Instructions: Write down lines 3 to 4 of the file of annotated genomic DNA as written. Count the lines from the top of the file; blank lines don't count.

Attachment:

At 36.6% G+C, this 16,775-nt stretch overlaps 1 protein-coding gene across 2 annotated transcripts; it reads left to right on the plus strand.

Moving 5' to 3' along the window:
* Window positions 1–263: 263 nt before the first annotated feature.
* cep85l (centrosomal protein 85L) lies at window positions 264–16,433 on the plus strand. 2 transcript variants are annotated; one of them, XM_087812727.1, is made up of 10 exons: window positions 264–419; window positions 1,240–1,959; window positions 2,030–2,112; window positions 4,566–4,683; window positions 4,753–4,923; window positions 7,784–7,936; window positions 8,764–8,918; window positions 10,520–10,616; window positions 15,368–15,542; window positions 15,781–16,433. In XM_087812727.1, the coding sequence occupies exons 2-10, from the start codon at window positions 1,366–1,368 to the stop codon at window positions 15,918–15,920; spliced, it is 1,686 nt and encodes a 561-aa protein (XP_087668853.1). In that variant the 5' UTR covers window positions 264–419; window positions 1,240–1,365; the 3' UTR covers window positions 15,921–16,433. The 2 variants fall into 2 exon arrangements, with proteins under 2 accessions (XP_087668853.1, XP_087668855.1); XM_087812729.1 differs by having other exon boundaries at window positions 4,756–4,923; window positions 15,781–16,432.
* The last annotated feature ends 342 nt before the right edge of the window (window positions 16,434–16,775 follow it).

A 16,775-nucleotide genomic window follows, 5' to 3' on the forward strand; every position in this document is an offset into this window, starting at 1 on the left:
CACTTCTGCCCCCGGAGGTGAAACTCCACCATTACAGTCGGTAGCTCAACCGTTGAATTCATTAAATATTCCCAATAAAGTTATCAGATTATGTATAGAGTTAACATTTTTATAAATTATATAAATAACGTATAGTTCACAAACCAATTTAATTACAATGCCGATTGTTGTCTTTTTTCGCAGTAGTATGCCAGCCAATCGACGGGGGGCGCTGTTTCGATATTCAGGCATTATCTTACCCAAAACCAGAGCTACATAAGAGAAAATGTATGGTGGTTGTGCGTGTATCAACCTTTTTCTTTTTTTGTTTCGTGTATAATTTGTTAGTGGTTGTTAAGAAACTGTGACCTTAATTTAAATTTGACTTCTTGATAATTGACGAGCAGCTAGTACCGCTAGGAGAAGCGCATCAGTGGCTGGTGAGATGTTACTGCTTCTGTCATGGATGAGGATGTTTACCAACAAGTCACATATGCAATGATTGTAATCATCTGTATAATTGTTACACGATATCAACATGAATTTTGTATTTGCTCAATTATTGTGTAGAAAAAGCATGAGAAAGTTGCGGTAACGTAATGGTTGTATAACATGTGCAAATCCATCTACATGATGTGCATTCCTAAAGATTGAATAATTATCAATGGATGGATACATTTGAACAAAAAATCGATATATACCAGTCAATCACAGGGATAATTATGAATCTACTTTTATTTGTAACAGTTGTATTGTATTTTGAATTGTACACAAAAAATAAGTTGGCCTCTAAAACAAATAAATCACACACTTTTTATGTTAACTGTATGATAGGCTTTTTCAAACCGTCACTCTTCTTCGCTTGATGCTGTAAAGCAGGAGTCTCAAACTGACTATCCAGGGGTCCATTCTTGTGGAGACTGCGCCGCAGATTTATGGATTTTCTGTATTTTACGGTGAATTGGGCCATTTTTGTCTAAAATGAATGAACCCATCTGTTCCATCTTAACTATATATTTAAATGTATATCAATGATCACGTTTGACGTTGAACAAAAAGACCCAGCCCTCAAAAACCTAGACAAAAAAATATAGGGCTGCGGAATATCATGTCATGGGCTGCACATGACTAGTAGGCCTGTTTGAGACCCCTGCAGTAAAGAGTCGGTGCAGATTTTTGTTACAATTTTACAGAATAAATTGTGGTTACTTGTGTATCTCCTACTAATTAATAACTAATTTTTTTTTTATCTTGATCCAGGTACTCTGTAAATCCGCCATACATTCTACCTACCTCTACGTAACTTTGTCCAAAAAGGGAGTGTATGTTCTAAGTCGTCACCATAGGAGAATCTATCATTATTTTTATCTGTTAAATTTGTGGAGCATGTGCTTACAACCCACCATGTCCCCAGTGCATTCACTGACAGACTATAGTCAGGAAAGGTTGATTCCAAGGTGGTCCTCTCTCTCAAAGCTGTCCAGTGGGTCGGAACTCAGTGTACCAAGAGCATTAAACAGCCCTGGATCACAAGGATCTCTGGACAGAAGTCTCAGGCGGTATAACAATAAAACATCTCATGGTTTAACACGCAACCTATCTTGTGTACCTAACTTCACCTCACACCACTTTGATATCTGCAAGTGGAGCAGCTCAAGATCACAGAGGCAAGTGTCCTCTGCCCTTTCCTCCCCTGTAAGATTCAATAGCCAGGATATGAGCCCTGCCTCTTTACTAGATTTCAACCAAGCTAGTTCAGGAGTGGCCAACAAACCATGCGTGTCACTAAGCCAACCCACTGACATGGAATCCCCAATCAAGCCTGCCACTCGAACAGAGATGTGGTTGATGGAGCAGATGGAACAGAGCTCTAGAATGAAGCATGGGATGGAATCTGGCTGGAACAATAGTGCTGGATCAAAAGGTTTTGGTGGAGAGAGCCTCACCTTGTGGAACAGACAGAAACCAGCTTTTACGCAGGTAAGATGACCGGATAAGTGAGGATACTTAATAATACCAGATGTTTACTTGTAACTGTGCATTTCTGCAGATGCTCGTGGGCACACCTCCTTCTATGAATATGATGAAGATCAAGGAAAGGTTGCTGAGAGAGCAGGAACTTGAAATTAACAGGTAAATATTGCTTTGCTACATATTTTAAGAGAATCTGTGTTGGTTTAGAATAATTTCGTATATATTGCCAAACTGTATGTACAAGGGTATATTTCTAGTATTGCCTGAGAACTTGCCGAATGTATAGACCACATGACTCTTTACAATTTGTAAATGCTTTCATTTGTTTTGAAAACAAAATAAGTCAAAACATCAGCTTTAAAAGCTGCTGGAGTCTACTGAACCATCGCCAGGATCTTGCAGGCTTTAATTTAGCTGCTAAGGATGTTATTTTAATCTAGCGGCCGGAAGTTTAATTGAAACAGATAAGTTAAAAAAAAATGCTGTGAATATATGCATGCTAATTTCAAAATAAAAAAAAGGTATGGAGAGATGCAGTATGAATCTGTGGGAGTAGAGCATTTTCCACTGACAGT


* Window positions 1–263: 263 nt before the first annotated feature.
* cep85l (centrosomal protein 85L) lies at window positions 264–16,433 on the plus strand. 2 transcript variants are annotated; one of them, XM_087812727.1, is made up of 10 exons: window positions 264–419; window positions 1,240–1,959; window positions 2,030–2,112; window positions 4,566–4,683; window positions 4,753–4,923; window positions 7,784–7,936; window positions 8,764–8,918; window positions 10,520–10,616; window positions 15,368–15,542; window positions 15,781–16,433. In XM_087812727.1, the coding sequence occupies exons 2-10, from the start codon at window positions 1,366–1,368 to the stop codon at window positions 15,918–15,920; spliced, it is 1,686 nt and encodes a 561-aa protein (XP_087668853.1). In that variant the 5' UTR covers window positions 264–419; window positions 1,240–1,365; the 3' UTR covers window positions 15,921–16,433. The 2 variants fall into 2 exon arrangements, with proteins under 2 accessions (XP_087668853.1, XP_087668855.1); XM_087812729.1 differs by having other exon boundaries at window positions 4,756–4,923; window positions 15,781–16,432.